8.7 Hepatic Impairment

M.V.I.-12 has not been studied in patients with hepatic impairment. Monitor vitamin A level in patients with liver disease or high alcohol consumption [see Warning and Precautions (5.4)].

10 OVERDOSAGE

Signs and symptoms of acute or chronic overdosage may be those of individual M.V.I.-12 component toxicity. There is no clinical experience with M.V.I.-12 overdosage.

11 DESCRIPTION

M.V.I.-12 Pharmacy Bulk Package: A sterile product consisting of two Type 1, amber glass vials labeled Vial 1 (50 mL) and Vial 2 (50 mL). The mixed solution will provide ten single doses of 10 mL each.

Table 1 provides the strengths of the vitamins provided in vial 1 and vial 2:

Table 1: M.V.I.-12 FORMULATION (INTENDED FOR AGES 11 AND OLDER)
Vial 1*
IngredientAmount per Unit Dose
*
With 30% propylene glycol and 2% gentisic acid ethanolamide as stabilizers and preservatives; sodium hydroxide for pH adjustment; 1.6% polysorbate 80; 0.028% polysorbate 20; 0.002% butylated hydroxytoluene; 0.0005% butylated hydroxyanisole.
Fat-soluble vitamins A, D, and E are water solubilized with polysorbate 80.
Fat Soluble Vitamins
Vitamin A (retinol)1 mg (3,300 USP units)
Vitamin D (ergocalciferol)5 mcg (200 USP units)
Vitamin E (dl-alpha-tocopheryl acetate)10 mg (10 USP units)
Water Soluble Vitamins
Vitamin C (ascorbic acid)200 mg
Niacinamide40 mg
Vitamin B2 (as riboflavin 5-phosphate sodium)3.6 mg
Vitamin B1(thiamine)6 mg
Vitamin B6 (pyridoxine HCl)6 mg
Dexpanthenol (d-pantothenyl alcohol)15 mg
Vial 2*
IngredientAmount per Unit Dose
*
With 30% propylene glycol; and citric acid, sodium citrate, and sodium hydroxide for pH adjustment
Biotin60 mcg
Folic acid600 mcg
Vitamin B12 (cyanocobalamin)5 mcg

"Aqueous" multivitamin formula for intravenous infusion: M.V.I.-12 (multiple vitamins without vitamin K injection) makes available a combination of fat-soluble and water-soluble vitamins in an aqueous solution, formulated for incorporation into intravenous infusions. The liposoluble vitamins A, D, and E have been solubilized in an aqueous medium with polysorbate 80, permitting intravenous administration of these vitamins.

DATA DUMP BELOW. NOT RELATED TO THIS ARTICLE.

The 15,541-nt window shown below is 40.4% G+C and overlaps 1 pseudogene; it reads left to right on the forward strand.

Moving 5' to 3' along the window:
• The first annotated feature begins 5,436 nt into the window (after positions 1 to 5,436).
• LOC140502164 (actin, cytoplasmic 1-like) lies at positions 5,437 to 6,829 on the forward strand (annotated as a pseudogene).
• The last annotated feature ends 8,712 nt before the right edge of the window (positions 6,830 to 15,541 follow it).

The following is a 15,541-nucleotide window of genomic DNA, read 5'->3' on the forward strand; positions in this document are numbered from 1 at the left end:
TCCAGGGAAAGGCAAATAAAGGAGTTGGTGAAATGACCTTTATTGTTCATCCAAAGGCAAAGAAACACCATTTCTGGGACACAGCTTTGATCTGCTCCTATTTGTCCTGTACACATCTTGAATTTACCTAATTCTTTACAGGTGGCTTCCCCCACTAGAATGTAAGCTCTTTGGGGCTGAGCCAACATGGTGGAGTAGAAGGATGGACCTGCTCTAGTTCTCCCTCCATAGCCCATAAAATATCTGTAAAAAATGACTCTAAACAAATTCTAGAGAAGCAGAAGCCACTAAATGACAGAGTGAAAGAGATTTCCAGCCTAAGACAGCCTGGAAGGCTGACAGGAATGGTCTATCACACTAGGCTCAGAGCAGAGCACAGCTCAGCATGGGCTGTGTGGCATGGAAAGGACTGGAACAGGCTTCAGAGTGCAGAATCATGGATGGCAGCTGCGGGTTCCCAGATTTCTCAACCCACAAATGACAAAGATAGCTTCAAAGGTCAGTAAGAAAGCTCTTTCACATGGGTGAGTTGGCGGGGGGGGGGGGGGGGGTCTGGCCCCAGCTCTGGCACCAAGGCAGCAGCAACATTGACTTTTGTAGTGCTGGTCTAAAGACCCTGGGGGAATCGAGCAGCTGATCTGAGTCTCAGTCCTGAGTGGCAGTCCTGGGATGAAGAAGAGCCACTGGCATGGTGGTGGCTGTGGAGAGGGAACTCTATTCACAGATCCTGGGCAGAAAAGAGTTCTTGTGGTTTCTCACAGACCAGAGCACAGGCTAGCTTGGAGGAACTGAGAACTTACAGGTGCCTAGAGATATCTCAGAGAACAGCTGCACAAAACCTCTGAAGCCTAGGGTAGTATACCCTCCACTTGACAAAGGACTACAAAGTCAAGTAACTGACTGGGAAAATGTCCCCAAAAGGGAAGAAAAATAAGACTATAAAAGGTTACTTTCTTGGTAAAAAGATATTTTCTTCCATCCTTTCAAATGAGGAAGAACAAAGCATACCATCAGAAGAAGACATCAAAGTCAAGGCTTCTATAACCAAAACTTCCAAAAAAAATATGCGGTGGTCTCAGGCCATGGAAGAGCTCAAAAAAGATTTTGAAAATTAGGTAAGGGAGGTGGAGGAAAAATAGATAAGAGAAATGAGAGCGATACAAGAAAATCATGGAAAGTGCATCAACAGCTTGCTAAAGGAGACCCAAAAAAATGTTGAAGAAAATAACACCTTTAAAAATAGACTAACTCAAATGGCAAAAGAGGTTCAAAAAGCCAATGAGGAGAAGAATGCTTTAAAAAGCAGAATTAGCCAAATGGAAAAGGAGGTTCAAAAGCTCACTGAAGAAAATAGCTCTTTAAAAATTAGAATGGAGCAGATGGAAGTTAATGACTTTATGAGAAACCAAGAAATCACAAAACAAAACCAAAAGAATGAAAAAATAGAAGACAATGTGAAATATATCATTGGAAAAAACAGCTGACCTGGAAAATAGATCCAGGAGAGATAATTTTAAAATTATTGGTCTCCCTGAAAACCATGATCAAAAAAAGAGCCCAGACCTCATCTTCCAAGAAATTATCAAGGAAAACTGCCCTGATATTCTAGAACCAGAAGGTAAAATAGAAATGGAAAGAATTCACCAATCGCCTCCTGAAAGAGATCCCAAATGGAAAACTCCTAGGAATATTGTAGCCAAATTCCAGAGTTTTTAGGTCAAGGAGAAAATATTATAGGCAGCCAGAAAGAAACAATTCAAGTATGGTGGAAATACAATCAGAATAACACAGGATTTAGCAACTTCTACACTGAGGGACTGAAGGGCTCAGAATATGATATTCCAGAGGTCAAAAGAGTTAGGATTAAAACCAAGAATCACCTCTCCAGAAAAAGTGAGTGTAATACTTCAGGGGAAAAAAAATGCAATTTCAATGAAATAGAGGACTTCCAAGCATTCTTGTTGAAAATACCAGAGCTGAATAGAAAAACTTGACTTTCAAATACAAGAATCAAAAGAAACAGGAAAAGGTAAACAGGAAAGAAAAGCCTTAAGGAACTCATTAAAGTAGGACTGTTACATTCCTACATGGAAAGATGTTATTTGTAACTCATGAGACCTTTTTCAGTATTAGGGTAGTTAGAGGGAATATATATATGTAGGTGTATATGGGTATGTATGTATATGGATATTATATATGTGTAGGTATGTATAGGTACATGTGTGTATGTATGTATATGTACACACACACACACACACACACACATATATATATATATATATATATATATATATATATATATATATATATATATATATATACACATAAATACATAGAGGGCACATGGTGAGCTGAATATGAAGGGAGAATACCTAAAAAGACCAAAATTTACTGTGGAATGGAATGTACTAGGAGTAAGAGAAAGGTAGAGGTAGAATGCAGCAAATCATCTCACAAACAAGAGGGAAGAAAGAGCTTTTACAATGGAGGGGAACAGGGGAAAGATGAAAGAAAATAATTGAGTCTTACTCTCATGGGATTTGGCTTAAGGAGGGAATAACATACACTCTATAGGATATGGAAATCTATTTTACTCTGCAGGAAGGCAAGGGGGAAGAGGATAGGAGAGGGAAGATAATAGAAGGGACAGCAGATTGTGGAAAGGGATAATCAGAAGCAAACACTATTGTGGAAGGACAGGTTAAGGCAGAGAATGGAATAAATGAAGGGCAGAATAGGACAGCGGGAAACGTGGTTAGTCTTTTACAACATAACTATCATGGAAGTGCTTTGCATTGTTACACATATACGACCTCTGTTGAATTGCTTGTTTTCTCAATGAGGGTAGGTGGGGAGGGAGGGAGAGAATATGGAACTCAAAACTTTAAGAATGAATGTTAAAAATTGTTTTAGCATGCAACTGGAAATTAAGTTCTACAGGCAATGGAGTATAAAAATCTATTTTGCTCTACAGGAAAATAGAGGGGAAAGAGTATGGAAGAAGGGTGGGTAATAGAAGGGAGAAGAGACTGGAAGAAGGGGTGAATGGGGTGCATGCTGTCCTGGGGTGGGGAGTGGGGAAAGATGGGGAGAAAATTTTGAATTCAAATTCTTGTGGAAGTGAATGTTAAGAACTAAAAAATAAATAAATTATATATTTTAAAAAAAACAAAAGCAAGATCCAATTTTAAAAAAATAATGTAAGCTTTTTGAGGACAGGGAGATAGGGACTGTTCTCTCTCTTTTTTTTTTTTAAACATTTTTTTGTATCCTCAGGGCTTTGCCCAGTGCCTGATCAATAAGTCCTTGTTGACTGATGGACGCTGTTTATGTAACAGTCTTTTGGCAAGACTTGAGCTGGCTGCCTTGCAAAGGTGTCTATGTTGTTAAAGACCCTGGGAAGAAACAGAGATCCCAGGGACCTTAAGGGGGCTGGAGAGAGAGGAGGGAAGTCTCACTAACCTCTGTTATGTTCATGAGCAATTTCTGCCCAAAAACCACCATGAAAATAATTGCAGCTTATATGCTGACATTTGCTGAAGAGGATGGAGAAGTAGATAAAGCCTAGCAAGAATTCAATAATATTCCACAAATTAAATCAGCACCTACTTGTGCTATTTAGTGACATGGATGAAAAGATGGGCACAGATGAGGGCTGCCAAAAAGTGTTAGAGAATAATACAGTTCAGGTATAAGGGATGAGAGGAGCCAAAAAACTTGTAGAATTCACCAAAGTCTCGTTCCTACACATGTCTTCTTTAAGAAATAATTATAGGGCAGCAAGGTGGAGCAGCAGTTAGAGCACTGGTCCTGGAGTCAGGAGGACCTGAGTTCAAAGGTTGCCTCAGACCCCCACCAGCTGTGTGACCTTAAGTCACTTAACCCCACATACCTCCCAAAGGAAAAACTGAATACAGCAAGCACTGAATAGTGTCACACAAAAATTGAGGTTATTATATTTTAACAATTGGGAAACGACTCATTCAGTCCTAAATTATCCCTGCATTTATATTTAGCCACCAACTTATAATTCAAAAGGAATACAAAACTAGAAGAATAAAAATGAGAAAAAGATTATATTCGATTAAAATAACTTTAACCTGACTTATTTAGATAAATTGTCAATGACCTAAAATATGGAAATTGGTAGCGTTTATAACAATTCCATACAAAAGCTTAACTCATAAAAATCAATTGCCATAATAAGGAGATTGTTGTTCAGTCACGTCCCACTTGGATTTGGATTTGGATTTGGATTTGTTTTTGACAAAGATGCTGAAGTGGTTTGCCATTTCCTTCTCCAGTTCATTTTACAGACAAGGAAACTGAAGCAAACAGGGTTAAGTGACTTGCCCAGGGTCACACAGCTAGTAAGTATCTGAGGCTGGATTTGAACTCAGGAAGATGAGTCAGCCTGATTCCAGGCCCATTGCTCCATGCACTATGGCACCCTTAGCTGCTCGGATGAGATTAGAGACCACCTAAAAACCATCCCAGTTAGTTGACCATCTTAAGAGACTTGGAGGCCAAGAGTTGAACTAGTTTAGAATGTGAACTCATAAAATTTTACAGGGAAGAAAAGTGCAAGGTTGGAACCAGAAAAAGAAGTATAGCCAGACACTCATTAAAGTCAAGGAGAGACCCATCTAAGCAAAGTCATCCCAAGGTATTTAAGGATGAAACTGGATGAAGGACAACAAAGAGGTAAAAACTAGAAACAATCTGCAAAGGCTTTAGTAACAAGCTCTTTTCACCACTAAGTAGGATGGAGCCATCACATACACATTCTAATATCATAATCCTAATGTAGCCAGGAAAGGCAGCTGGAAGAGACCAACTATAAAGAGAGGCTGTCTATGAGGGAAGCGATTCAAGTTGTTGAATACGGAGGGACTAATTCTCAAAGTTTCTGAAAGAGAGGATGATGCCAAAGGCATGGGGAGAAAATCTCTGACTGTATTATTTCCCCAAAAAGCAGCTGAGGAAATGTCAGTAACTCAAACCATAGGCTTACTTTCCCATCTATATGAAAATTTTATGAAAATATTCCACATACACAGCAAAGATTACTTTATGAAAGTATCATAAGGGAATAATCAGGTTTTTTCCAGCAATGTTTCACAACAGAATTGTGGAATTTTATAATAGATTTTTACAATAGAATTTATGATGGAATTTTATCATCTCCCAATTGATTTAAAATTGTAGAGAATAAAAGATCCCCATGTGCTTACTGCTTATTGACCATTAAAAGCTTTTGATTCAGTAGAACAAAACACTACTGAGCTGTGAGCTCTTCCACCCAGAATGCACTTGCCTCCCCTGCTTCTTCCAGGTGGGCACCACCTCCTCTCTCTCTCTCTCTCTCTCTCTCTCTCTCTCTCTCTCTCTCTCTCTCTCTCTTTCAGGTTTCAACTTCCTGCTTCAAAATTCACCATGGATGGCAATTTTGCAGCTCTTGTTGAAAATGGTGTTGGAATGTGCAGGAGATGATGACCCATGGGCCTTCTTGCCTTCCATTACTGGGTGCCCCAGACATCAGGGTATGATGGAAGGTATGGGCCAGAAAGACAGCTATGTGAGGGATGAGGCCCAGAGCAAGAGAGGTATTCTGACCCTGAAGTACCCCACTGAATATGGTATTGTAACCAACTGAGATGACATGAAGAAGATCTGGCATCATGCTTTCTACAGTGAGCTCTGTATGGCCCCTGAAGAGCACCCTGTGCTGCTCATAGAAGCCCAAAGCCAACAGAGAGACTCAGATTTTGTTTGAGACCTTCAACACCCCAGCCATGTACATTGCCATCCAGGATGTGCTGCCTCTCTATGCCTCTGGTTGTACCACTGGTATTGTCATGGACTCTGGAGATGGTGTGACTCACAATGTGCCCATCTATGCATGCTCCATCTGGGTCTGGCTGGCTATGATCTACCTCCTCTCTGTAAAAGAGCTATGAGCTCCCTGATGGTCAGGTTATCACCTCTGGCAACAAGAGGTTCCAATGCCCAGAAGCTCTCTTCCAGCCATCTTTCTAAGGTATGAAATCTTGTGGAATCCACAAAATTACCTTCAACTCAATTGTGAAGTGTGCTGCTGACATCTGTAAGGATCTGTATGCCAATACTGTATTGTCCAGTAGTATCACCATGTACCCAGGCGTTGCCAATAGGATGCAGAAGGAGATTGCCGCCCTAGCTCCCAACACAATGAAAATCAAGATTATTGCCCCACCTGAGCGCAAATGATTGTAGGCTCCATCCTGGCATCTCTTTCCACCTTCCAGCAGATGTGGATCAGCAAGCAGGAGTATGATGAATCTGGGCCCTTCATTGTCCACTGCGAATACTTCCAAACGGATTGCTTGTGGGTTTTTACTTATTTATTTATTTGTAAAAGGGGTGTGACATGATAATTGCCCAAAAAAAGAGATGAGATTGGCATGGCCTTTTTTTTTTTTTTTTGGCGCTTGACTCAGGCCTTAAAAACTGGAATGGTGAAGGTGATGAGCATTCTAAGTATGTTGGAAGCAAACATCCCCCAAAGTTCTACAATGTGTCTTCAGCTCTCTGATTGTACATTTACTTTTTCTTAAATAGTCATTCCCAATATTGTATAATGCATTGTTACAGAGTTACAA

13 NONCLINICAL TOXICOLOGY

13.1 Carcinogenesis, Mutagenesis, Impairment of Fertility

Carcinogenicity, mutagenicity and fertility studies were not performed.

16 HOW SUPPLIED/STORAGE AND HANDLING

M.V.I.-12 is an injection available as:

M.V.I.-12 Pharmacy Bulk Package

Unit of SaleIntermediate Multi-PackEach
(Vial 1 and Vial 2)
NDC 61703-423-83NDC 61703-423-78
Vial 1: NDC 61703-423-73
Vial 2: NDC 61703-423-93
Case of 2 Boxes of 10 vials
(5 vial 1 and 5 vial 2)
Box of 10 vials
(5 Vial 1 and 5 Vial 2)
50 mL (Vial 1 and Vial 2) multiple dose vial

Vial 1 is an amber vial containing a clear, amber to orange colored solution. Vial 2 is an amber vial containing a clear to light straw colored solution. Mix contents of Vial 1 and Vial 2 to provide ten 10 mL single doses [see Dosage and Administration (2.3)].

See Description section for vitamin strengths [see Description (11)].

Minimize the exposure of M.V.I.-12 to the light, because vitamins A, D and riboflavin are light sensitive.

Store at 2–8°C (36–46°F).

17 PATIENT COUNSELING INFORMATION

Instruct patients (if age appropriate) and caregivers:

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Hospira, Inc., Lake Forest, IL 60045 USA

LAB-0990-2.0

Revised: 11/2017
Document Id: a285489c-7d91-4d87-b7a9-3985989c196b
Set id: 6d1c802e-85dd-47af-94ad-04bc42aed5de
Version: 17
Effective Time: 20171121
 
Hospira, Inc.